Qigong Breathing Meditation Using Anatomical Imagery
Breathing is one of the most essential human functions. Practices relating the breath and attention to the pelvic and abdominal region are foundational aspects of Qigong training.
In this leson you will systematically direct your attention using anatomical imagery to establish a clearer felt sense of the Dantien or “energetic center,” which is closely related to the pelvic region.
To begin look at an image of the pelvic and abdominal region and explore locating the various structures you see in the pictures in your own body through auto-palpation.
Sit in a position with sit bones posed clearly on a flat chair. Make sure the knees are level or slightly lower then the pelvis. Sit on the front of the chair with the back free. The pelvis is slightly tilted forward and the spine is upright without being stiff. The feet are at least hip width apart resting evenly on the floor.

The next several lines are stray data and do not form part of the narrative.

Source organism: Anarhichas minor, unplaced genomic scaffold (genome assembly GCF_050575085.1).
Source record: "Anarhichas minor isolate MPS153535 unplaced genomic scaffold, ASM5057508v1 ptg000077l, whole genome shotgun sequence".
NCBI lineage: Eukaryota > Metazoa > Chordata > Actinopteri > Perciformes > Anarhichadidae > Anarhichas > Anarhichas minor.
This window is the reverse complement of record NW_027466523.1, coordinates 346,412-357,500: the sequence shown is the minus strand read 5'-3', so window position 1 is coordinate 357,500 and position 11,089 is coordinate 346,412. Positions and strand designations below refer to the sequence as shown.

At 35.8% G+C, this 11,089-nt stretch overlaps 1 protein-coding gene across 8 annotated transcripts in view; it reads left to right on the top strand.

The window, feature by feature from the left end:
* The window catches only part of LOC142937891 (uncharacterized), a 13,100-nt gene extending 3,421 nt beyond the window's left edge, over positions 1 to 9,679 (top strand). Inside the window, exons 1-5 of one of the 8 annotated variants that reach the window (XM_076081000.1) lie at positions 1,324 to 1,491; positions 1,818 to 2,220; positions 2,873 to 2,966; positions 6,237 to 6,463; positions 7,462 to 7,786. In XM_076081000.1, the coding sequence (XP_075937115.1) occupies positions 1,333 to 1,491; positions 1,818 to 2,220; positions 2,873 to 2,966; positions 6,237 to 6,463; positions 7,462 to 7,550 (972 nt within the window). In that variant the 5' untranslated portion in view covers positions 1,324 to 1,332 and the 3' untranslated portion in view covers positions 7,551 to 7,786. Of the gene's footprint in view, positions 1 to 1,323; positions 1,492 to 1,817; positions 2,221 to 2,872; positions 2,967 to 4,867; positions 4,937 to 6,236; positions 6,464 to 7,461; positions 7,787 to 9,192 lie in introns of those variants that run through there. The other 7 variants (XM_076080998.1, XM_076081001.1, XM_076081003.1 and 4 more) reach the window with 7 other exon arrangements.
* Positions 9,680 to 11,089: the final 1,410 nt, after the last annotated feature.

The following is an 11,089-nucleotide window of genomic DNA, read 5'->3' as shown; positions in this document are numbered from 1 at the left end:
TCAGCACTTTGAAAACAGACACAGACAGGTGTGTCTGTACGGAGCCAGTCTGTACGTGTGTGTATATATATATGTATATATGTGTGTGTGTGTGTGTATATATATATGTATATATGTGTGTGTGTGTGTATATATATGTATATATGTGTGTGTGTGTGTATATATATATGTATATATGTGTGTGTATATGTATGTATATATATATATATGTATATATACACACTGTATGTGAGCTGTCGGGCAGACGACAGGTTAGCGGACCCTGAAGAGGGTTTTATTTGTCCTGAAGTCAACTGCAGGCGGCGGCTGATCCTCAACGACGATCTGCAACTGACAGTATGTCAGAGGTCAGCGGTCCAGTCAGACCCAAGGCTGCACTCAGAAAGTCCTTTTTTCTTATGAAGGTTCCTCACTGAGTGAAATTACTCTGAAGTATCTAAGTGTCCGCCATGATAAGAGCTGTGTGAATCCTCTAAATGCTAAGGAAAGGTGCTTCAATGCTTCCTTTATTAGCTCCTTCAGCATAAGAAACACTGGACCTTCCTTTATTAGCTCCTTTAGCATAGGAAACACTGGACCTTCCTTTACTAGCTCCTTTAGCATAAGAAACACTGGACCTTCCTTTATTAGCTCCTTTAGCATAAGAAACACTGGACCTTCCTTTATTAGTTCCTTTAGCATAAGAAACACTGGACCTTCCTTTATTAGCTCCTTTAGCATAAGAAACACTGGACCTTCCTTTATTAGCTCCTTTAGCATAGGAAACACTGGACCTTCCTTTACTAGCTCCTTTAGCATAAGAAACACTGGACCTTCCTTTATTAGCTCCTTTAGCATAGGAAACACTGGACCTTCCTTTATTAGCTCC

Bring the attention to follow the movement of breath in your abdominal and pelvic region.
Bring attention to your perennial body, it is the point between your anus and your genitals. Simply feel it from the inside.
Locate your two ischial tuberosities and feel their distance from the one another.
Imagine or feel the bony ridge that goes anterior and medial from the sit bones to join at the pubic symphysis just superior and anterior to the genitals. Sense/imagine the triangle that forms the anterior portion of the pelvic floor, which includes the genitals. It is formed by the line between the two sit bones and the two lines going from each sit bone to the pubic symphysis. Rest with the attention there to feel the movement of the respiration in this area.
Locate the back triangle of the pelvic floor in a similar manner. Sensing the coccyx and lower parts of the sacrum and imagining a line from each sit bone to the coccyx. Sense this back triangle and the movement of the breath there.
Sense the whole diamond of the pelvic floor. What is the sensation of the respiration there? There is no need to change the respiration or force it to go there. Just let the attention rest there.